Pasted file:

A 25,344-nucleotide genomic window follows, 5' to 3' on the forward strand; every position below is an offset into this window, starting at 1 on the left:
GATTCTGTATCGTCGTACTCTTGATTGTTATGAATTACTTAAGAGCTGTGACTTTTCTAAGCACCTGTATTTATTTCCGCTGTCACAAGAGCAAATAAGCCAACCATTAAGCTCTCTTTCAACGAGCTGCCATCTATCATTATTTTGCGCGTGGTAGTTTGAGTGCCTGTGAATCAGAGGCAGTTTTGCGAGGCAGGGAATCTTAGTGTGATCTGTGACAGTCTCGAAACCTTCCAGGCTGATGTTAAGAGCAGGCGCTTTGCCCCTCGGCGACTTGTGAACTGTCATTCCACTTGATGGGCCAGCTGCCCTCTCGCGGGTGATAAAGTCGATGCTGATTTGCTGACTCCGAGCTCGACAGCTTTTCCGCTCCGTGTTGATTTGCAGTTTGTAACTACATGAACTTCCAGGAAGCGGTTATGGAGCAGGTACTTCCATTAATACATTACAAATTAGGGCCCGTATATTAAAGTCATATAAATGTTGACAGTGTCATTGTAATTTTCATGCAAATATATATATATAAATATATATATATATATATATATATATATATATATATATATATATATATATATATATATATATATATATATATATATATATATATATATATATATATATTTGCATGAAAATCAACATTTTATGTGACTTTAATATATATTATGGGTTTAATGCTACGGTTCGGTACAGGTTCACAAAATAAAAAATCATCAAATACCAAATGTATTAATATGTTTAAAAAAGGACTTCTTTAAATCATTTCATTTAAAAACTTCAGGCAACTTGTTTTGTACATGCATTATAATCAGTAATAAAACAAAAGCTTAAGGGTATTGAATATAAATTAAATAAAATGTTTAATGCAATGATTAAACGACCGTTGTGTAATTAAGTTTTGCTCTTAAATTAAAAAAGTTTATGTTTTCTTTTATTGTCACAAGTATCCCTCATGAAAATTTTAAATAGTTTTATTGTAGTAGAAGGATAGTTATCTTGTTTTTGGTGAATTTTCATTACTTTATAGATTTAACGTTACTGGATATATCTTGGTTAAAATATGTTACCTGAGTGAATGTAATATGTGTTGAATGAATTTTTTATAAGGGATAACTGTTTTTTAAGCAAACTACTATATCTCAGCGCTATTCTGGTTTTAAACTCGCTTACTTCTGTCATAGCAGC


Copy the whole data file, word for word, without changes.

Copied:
A 25,344-nucleotide genomic window follows, 5' to 3' on the forward strand; every position below is an offset into this window, starting at 1 on the left:
GATTCTGTATCGTCGTACTCTTGATTGTTATGAATTACTTAAGAGCTGTGACTTTTCTAAGCACCTGTATTTATTTCCGCTGTCACAAGAGCAAATAAGCCAACCATTAAGCTCTCTTTCAACGAGCTGCCATCTATCATTATTTTGCGCGTGGTAGTTTGAGTGCCTGTGAATCAGAGGCAGTTTTGCGAGGCAGGGAATCTTAGTGTGATCTGTGACAGTCTCGAAACCTTCCAGGCTGATGTTAAGAGCAGGCGCTTTGCCCCTCGGCGACTTGTGAACTGTCATTCCACTTGATGGGCCAGCTGCCCTCTCGCGGGTGATAAAGTCGATGCTGATTTGCTGACTCCGAGCTCGACAGCTTTTCCGCTCCGTGTTGATTTGCAGTTTGTAACTACATGAACTTCCAGGAAGCGGTTATGGAGCAGGTACTTCCATTAATACATTACAAATTAGGGCCCGTATATTAAAGTCATATAAATGTTGACAGTGTCATTGTAATTTTCATGCAAATATATATATATAAATATATATATATATATATATATATATATATATATATATATATATATATATATATATATATATATATATATATATATATATATATATATATATATATATTTGCATGAAAATCAACATTTTATGTGACTTTAATATATATTATGGGTTTAATGCTACGGTTCGGTACAGGTTCACAAAATAAAAAATCATCAAATACCAAATGTATTAATATGTTTAAAAAAGGACTTCTTTAAATCATTTCATTTAAAAACTTCAGGCAACTTGTTTTGTACATGCATTATAATCAGTAATAAAACAAAAGCTTAAGGGTATTGAATATAAATTAAATAAAATGTTTAATGCAATGATTAAACGACCGTTGTGTAATTAAGTTTTGCTCTTAAATTAAAAAAGTTTATGTTTTCTTTTATTGTCACAAGTATCCCTCATGAAAATTTTAAATAGTTTTATTGTAGTAGAAGGATAGTTATCTTGTTTTTGGTGAATTTTCATTACTTTATAGATTTAACGTTACTGGATATATCTTGGTTAAAATATGTTACCTGAGTGAATGTAATATGTGTTGAATGAATTTTTTATAAGGGATAACTGTTTTTTAAGCAAACTACTATATCTCAGCGCTATTCTGGTTTTAAACTCGCTTACTTCTGTCATAGCAGC